One time we helped a homeless man. One of these “will work for food” types. We had some yard work, so we paid him to help us. Yeah, that was a big mistake. He came back a few weeks later and robbed our house. He was on foot, so he couldn’t carry much, so he came back the next day and robbed us again. He was just a little guy, so he took a heavy cement block and battered it through our steel security door. And the next door neighbors saw a man coming out of our house carrying a stereo, but they wouldn’t call the police because they were illegal immigrants and they were too afraid.

Give money to homeless shelters all you want, but helping the individuals directly could be a big mistake. That made us an ideal target. He knew what our cars looked like, what our work schedules were, and had a pretty good idea of what we had in our home. When someone is seeking money for drugs, they will victimize anyone in their path with very little remorse.

For a while, we felt like we weren’t buying things, we were just renting them between robberies. Fortunately, we had insurance so we could replace most of the things, but there were a lot of things that were irreplaceable. Our class rings, our original wedding rings, other jewelry and things that only had sentimental value. And we never got a thing back. The police did catch one ring of thieves, but our stuff had been long gone by then. They would put everything from several robberies in a truck and take it down to Mexico to sell on the black market.

Now I’m not telling you all this to scare you, although I’m sure it does scare you. I’ll tell you, it’s a horrible feeling to know that someone really creepy has been in your house, going through your stuff and taking it away from you. You just never feel the same in your house and you never quite feel safe again. Our last incident was more than 20 years ago and it still makes me quake inside. Especially since I was home alone taking a shower just 20 minutes before it happened. That could have had a very nasty ending, but fortunately, an angel must have been watching over me because I left the house right before the burglary happened. But it still freaks me out that they were probably watching my house when I left.

Most people think “it will never happen to me”. I used to think that too. I think everyone you see in the newspaper every day thought the same thing, but sometimes it does happen to you and all you can do is do your best to protect your family and learn the lesson. Here are the lessons I’ve learned:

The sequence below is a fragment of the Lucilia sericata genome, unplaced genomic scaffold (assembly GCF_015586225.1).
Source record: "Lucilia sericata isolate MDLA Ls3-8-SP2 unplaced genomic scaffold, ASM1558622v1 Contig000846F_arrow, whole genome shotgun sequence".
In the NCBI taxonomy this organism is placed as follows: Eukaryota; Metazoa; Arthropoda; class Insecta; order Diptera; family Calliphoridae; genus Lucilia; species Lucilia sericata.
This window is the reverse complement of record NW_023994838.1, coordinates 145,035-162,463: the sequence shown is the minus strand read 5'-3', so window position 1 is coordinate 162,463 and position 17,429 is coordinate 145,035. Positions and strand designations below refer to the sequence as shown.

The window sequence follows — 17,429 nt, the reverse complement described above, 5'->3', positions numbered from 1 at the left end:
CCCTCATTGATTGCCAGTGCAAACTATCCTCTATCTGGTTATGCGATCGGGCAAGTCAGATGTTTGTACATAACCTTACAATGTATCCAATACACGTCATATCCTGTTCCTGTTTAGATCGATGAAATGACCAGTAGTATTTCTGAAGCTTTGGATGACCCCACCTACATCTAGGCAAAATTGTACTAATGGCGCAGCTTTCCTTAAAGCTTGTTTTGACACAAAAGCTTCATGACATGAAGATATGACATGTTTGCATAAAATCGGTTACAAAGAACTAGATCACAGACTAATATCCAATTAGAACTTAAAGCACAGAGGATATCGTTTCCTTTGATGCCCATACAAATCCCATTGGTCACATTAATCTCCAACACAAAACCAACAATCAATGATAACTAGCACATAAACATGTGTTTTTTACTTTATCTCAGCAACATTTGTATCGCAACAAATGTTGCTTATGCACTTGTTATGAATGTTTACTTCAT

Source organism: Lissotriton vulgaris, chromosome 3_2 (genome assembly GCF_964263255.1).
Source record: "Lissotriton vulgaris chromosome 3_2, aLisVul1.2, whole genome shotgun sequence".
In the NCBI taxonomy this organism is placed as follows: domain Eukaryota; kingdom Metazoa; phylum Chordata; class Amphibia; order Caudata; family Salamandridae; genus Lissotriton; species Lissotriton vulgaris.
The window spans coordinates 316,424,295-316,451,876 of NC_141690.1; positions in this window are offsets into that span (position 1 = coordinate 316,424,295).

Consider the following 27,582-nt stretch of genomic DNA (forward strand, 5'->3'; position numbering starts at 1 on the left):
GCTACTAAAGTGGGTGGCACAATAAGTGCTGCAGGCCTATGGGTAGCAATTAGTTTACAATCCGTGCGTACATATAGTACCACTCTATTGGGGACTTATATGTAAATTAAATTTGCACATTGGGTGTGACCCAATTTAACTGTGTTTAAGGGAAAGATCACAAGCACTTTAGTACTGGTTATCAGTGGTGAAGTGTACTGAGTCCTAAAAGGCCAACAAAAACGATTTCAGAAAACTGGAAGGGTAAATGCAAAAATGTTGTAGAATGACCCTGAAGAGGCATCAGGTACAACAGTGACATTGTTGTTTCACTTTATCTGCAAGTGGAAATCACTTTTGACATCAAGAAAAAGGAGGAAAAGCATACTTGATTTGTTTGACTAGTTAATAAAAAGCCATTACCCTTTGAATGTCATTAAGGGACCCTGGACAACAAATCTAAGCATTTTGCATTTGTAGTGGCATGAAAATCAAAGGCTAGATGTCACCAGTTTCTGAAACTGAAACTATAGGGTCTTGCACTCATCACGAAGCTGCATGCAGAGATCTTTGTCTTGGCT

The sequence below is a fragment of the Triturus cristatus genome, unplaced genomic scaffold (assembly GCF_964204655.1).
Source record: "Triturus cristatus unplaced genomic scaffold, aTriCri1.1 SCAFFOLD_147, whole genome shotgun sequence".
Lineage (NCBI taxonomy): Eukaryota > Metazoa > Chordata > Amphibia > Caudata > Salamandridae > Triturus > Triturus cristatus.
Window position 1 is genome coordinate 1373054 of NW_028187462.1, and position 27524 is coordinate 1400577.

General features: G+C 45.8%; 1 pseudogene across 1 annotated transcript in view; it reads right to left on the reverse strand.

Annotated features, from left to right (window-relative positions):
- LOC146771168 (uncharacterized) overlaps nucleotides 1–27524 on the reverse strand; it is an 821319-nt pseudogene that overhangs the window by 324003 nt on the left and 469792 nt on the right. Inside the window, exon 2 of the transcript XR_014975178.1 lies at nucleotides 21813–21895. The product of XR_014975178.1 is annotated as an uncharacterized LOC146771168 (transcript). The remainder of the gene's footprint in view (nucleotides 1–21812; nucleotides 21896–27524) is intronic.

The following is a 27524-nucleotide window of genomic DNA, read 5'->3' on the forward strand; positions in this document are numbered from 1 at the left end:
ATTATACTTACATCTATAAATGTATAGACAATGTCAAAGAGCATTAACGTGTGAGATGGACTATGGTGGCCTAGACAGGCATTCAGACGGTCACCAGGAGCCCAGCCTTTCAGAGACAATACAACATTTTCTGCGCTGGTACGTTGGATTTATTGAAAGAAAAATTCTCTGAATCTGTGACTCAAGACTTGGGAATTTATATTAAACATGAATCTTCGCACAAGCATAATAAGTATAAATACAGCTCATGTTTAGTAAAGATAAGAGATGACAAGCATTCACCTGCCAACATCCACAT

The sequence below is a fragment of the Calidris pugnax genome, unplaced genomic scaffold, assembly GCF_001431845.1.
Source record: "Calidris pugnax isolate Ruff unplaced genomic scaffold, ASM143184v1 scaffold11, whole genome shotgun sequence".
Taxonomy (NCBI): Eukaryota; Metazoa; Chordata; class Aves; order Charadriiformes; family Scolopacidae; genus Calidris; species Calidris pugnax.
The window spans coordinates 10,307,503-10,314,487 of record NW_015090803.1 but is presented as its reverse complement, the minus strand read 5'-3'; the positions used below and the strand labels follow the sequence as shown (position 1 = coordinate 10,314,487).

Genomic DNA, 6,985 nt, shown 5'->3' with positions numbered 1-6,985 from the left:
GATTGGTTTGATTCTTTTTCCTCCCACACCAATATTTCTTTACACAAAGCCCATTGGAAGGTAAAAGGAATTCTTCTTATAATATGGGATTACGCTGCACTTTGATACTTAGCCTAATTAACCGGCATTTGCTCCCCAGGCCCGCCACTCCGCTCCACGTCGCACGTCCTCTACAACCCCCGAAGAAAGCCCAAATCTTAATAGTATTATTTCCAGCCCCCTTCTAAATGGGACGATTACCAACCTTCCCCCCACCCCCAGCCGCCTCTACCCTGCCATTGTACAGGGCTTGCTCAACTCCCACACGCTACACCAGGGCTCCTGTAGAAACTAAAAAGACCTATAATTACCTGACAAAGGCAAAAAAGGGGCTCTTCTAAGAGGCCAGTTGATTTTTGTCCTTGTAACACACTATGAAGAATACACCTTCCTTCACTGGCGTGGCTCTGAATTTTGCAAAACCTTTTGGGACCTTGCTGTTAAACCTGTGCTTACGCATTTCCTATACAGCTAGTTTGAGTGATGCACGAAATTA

– Lock every door every time. It’s a pain, but it’s worth it

– Insurance is your friend.  Even if you are renting, it is absolutely worth the money.  

– Always lock your car and never leave the keys in it, even if it’s in the garage. Some neighbors of ours did that while they were unloading their groceries and someone took their car right out of their garage. Fortunately, she had brought the baby in for his nap first, or they might have gotten the baby. Chilling….

– Window locks. Get them. They’re like 2 bucks a piece. Get them and put them on every window. Ours can open a few inches and that is all you need for ventilation.

– Deadbolts are your friend. Every outside door should have them and especially the garage. That’s a favorite target.

– Keep a radio or TV going when you’re not home. Burglars usually don’t want to hurt anyone, they just want your stuff. If they think someone even might be home, they will usually pass you by.

– If a stranger comes to the door don’t answer it. But find a way to make enough noise to let them know someone is home. 

–  If you must talk to someone at the door, don’t count on a chain lock to protect you. It takes half a second to kick in a door. If someone I don’t know comes to my door, I will go out into the yard to talk to them where I am in full sight of the neighbors.